PODCAST: Lance Armstrong loses his medals, South Korean court rules in Apple vs Samsung
Lance Armstrong of the USA and Team Radio Shack competes during Stage Five of the 2011 Tour Down Under on January 22, 2011 in Adelaide, Australia.
Here in California, a jury enters a third day of deliberations in the smartphone/tablet copyright battle between Apple and Samsung. But today in South Korea, a court facing the some of the same questions issued its ruling.
The court ruled today that Apple infringed on two of Samsung's technology patents in a couple of its products. And Samsung violated one of Apple's patents in one of its products
U.S. durable goods orders jumped more than 4 percent in July. Those are purchases of big ticket items like computers, refrigerators and airplanes. Durable goods are often interpreted as a way to track business spending.
Not strictly business news, of course, but cycling legend Lance Armstrong has been stripped of all seven of his Tour de France titles after ending his longstanding fight against doping allegations. There is no way to view this situation as good for Lance Armstrong.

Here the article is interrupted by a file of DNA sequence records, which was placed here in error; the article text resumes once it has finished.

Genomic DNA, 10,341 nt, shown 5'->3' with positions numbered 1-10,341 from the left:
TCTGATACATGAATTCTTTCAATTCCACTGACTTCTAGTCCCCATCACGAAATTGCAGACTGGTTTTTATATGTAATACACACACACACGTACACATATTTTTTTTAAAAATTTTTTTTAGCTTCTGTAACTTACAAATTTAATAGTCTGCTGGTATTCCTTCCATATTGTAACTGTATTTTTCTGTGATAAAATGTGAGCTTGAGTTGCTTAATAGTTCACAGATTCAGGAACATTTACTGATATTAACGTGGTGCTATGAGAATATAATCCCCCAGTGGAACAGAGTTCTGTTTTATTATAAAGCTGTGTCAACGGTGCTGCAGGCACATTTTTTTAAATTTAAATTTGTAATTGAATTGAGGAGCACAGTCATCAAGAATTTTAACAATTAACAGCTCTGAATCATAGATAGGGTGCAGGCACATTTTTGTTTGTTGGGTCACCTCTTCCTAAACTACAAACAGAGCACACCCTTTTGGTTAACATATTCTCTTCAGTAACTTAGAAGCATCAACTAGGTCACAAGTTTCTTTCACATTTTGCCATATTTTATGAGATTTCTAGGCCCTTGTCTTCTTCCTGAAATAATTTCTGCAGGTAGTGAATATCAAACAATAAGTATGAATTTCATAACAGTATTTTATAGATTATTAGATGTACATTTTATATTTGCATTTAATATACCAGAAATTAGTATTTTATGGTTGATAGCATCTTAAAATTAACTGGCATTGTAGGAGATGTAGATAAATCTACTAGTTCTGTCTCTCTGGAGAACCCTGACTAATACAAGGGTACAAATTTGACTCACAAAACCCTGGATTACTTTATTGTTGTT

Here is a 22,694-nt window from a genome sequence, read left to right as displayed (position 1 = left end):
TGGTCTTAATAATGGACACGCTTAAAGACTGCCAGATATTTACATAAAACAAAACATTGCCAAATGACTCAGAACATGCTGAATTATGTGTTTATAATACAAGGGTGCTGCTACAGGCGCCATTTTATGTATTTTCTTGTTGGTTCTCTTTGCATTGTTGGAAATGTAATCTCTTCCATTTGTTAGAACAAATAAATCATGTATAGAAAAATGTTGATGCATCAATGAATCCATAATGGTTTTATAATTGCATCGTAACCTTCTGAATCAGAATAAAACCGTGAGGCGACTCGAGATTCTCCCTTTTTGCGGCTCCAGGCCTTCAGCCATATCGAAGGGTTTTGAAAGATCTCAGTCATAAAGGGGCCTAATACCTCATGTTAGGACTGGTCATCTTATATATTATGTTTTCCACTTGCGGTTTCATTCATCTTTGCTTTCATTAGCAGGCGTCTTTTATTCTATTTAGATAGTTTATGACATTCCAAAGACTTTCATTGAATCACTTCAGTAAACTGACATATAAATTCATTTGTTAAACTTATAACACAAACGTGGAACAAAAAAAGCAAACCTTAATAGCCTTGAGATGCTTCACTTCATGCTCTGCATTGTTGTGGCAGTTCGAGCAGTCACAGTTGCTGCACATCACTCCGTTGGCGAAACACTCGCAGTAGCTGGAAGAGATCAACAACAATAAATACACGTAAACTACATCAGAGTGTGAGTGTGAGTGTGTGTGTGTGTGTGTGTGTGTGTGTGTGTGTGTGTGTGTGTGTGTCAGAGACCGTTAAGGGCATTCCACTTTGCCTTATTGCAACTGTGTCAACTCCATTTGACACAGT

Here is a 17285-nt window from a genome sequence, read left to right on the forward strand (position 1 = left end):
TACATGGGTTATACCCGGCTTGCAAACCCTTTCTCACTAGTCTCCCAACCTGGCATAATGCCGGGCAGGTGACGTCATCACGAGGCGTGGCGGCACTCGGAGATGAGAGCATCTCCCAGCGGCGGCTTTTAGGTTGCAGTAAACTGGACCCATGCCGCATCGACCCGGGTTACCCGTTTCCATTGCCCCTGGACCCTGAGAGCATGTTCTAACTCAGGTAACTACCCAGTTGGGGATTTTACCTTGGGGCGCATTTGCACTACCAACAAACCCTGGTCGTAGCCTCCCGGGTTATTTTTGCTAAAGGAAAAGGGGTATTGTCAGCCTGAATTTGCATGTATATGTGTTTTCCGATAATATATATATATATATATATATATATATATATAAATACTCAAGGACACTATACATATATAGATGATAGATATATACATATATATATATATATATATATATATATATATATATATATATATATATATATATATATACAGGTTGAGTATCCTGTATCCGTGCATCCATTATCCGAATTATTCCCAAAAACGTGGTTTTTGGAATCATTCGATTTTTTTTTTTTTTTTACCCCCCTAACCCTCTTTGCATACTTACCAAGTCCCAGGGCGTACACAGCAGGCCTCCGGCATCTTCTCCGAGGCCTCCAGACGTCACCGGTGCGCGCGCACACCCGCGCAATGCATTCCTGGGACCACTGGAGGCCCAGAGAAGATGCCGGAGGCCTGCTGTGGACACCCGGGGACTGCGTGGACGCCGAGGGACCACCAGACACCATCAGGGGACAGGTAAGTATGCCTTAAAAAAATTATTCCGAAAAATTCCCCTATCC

But it's worth noting that in doing so, he admits... nothing. He also spares himself a public airing of evidence and -- maybe -- an outright loss. To the extent this was a business decision, it might have been the smart one.
$700 million. That's the cost of two weather satellites that were scheduled to go up this morning -- NASA scrubbed the launch until tomorrow. The satellites are meant not to track the weather down here, but the weather up there, in space.
Tired of trying to make sense of fickle polls? Some academics prefer to cut straight to the data. Using economic and other factors, can you forecast who will win?
Yesterday we featured a model known as "Bread and Peace" that strongly projects Romney will win. Today: another model with a near-spotless record, this time from Allan Lichtman, a historian at American University.